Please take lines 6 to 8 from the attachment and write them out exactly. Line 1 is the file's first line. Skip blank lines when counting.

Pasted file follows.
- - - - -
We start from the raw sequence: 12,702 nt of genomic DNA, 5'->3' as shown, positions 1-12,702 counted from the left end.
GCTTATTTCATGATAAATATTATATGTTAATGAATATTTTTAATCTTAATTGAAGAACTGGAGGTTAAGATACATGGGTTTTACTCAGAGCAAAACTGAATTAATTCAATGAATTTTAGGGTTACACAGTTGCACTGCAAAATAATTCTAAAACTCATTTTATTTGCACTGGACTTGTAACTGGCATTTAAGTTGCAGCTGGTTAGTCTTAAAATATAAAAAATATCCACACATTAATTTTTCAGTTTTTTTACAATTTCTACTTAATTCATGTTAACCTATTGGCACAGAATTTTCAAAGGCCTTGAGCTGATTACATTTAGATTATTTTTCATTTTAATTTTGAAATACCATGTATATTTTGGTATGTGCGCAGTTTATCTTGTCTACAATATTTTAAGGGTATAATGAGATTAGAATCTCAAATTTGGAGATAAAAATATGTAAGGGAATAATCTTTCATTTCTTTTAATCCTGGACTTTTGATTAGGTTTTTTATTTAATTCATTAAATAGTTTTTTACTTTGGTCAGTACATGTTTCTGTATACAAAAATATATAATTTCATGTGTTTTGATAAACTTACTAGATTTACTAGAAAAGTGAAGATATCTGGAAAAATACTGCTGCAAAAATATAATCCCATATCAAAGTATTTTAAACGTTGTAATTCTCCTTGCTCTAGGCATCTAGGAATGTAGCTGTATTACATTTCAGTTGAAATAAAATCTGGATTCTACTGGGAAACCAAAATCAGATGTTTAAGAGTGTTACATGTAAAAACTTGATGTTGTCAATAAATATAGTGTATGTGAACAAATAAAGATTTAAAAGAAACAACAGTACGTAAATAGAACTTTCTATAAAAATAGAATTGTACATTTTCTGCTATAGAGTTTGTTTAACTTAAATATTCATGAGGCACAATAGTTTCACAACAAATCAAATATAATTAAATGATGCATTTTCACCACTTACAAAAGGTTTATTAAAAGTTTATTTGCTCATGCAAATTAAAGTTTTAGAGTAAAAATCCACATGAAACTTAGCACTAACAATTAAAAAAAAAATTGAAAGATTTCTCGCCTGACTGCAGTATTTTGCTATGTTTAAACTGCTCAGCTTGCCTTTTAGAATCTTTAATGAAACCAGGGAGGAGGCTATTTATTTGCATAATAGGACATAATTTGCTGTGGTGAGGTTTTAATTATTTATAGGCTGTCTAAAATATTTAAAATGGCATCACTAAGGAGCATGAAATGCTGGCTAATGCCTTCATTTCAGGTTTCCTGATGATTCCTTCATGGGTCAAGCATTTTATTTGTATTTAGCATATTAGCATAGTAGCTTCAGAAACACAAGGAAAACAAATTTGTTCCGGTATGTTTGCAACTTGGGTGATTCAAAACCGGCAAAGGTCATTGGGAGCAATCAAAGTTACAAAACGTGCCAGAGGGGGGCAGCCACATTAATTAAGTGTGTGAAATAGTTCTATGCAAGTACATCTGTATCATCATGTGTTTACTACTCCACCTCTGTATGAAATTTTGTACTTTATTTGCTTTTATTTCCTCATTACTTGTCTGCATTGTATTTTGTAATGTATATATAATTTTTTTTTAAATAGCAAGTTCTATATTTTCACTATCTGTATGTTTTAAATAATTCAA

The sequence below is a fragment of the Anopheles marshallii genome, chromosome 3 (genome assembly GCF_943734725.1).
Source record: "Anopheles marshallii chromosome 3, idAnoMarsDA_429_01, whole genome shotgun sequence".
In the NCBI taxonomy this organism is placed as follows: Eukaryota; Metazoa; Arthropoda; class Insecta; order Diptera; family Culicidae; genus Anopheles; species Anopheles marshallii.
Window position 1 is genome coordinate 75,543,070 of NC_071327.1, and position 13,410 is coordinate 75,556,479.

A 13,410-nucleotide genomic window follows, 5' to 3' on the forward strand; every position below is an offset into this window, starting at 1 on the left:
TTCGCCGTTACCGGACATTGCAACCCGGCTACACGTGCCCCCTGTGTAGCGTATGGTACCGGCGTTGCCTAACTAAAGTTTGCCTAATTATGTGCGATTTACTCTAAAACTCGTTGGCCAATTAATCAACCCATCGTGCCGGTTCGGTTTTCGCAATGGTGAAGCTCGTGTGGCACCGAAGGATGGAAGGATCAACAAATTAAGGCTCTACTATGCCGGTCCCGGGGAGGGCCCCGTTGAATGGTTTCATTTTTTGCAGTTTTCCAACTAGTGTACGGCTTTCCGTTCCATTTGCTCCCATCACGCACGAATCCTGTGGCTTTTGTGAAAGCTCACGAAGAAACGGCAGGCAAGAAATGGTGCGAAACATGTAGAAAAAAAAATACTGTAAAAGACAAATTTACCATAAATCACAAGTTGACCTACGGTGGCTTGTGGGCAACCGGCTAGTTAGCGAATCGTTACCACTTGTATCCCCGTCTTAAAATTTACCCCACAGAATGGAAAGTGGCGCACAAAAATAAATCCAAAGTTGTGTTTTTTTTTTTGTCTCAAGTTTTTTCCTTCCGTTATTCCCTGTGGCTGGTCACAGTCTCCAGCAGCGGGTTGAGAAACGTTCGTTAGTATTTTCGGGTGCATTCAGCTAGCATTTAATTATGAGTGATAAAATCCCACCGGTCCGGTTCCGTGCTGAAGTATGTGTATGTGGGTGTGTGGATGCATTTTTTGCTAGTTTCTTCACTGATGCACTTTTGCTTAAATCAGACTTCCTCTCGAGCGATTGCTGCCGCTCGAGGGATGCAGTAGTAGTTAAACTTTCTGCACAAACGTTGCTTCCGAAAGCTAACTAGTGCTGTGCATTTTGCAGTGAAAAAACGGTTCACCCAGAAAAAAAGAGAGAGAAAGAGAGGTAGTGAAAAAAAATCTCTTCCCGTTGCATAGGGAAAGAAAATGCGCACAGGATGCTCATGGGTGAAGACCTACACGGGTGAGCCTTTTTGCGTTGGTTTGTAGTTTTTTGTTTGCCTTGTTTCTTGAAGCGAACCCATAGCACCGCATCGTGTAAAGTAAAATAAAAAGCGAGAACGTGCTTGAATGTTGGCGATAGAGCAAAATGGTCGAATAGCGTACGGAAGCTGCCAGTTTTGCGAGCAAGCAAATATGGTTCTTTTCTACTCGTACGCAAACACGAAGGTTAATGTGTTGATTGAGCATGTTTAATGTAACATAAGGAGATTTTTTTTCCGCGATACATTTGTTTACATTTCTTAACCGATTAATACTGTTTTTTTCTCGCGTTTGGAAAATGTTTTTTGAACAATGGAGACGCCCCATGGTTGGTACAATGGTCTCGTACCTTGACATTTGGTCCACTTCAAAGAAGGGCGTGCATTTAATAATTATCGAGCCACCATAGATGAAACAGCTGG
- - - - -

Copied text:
Window position 1 is genome coordinate 75,543,070 of NC_071327.1, and position 13,410 is coordinate 75,556,479.

A 13,410-nucleotide genomic window follows, 5' to 3' on the forward strand; every position below is an offset into this window, starting at 1 on the left:
TTCGCCGTTACCGGACATTGCAACCCGGCTACACGTGCCCCCTGTGTAGCGTATGGTACCGGCGTTGCCTAACTAAAGTTTGCCTAATTATGTGCGATTTACTCTAAAACTCGTTGGCCAATTAATCAACCCATCGTGCCGGTTCGGTTTTCGCAATGGTGAAGCTCGTGTGGCACCGAAGGATGGAAGGATCAACAAATTAAGGCTCTACTATGCCGGTCCCGGGGAGGGCCCCGTTGAATGGTTTCATTTTTTGCAGTTTTCCAACTAGTGTACGGCTTTCCGTTCCATTTGCTCCCATCACGCACGAATCCTGTGGCTTTTGTGAAAGCTCACGAAGAAACGGCAGGCAAGAAATGGTGCGAAACATGTAGAAAAAAAAATACTGTAAAAGACAAATTTACCATAAATCACAAGTTGACCTACGGTGGCTTGTGGGCAACCGGCTAGTTAGCGAATCGTTACCACTTGTATCCCCGTCTTAAAATTTACCCCACAGAATGGAAAGTGGCGCACAAAAATAAATCCAAAGTTGTGTTTTTTTTTTTGTCTCAAGTTTTTTCCTTCCGTTATTCCCTGTGGCTGGTCACAGTCTCCAGCAGCGGGTTGAGAAACGTTCGTTAGTATTTTCGGGTGCATTCAGCTAGCATTTAATTATGAGTGATAAAATCCCACCGGTCCGGTTCCGTGCTGAAGTATGTGTATGTGGGTGTGTGGATGCATTTTTTGCTAGTTTCTTCACTGATGCACTTTTGCTTAAATCAGACTTCCTCTCGAGCGATTGCTGCCGCTCGAGGGATGCAGTAGTAGTTAAACTTTCTGCACAAACGTTGCTTCCGAAAGCTAACTAGTGCTGTGCATTTTGCAGTGAAAAAACGGTTCACCCAGAAAAAAAGAGAGAGAAAGAGAGGTAGTGAAAAAAAATCTCTTCCCGTTGCATAGGGAAAGAAAATGCGCACAGGATGCTCATGGGTGAAGACCTACACGGGTGAGCCTTTTTGCGTTGGTTTGTAGTTTTTTGTTTGCCTTGTTTCTTGAAGCGAACCCATAGCACCGCATCGTGTAAAGTAAAATAAAAAGCGAGAACGTGCTTGAATGTTGGCGATAGAGCAAAATGGTCGAATAGCGTACGGAAGCTGCCAGTTTTGCGAGCAAGCAAATATGGTTCTTTTCTACTCGTACGCAAACACGAAGGTTAATGTGTTGATTGAGCATGTTTAATGTAACATAAGGAGATTTTTTTTCCGCGATACATTTGTTTACATTTCTTAACCGATTAATACTGTTTTTTTCTCGCGTTTGGAAAATGTTTTTTGAACAATGGAGACGCCCCATGGTTGGTACAATGGTCTCGTACCTTGACATTTGGTCCACTTCAAAGAAGGGCGTGCATTTAATAATTATCGAGCCACCATAGATGAAACAGCTGG